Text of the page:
It is often assumed that the self-assembly of organic molecules on a noble-metal surface results in a structure that is in thermodynamic equilibrium. Here, using scanning tunnel microscopy, we observe instead a highly ordered metastable striped monolayer phase of zinc tetraphenylporphyrin, self-assembled at 300 K on Ag(100). The usually reported stable square phase is found only after higher-temperature annealing. We use a statistical mechanical model to reveal a possible molecular mechanism for this process, in which the competition of molecule and substrate interactions at the growth front leads to the growth of a kinetically trapped inhomogeneous ordered structure. Our proposed mechanism rests only on simple features of molecular geometry and interactions, and the resulting principles could be used to promote particular outcomes of growth in other examples of molecular assembly at surfaces.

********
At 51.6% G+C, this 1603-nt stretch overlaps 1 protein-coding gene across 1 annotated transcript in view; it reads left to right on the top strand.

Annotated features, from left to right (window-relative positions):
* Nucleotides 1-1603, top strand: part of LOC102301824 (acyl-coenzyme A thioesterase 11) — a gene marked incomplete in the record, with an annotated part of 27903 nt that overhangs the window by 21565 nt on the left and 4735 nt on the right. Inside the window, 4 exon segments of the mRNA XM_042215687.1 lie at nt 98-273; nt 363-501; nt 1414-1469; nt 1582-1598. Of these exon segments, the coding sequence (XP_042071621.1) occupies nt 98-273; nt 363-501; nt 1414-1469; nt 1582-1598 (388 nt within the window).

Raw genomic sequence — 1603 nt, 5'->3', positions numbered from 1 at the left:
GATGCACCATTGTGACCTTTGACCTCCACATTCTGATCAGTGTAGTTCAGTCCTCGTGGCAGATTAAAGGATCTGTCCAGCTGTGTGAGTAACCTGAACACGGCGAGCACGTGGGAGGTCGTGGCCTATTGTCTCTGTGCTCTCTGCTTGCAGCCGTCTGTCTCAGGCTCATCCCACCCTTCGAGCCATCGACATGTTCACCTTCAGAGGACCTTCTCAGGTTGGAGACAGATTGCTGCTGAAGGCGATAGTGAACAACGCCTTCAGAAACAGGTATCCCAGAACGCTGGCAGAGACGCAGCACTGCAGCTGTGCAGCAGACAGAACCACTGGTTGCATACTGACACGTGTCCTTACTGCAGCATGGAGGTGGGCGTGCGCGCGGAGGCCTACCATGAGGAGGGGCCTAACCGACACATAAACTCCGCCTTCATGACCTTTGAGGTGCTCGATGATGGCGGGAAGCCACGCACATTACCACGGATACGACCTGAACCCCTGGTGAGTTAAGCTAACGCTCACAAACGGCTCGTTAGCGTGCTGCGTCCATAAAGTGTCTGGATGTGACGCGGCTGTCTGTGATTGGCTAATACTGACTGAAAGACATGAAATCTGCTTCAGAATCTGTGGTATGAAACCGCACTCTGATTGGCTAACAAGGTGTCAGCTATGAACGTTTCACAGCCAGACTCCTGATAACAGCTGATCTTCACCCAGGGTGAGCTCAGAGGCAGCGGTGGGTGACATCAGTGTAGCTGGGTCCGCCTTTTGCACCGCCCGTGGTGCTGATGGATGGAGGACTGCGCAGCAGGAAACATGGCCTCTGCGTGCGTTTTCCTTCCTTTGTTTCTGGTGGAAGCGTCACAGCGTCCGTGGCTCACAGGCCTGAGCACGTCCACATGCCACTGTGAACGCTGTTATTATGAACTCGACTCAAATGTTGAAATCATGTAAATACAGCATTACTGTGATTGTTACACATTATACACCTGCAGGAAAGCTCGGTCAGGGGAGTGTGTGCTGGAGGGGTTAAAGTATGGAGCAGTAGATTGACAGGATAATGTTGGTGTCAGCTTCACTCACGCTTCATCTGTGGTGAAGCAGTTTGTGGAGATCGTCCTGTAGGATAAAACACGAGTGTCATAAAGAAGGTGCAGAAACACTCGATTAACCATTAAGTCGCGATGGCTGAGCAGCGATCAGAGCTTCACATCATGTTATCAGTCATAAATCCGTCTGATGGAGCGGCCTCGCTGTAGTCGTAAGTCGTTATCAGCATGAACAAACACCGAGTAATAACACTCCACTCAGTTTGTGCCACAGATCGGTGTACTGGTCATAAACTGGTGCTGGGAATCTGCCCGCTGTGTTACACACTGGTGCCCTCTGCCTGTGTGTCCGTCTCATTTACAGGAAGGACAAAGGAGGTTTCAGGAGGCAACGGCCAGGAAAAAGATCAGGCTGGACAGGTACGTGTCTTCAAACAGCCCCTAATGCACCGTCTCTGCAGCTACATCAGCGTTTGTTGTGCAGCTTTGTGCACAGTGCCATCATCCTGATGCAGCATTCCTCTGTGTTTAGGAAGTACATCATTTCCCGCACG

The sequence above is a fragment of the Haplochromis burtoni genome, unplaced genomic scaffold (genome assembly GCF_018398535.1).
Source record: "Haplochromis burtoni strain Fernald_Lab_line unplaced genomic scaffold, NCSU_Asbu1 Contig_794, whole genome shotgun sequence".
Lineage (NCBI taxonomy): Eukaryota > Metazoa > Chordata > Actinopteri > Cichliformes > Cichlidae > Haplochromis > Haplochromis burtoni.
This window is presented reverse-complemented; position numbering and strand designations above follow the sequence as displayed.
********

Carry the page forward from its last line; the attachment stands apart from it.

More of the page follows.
All Science Journal Classification (ASJC) codes
- Electronic, Optical and Magnetic Materials
- Condensed Matter Physics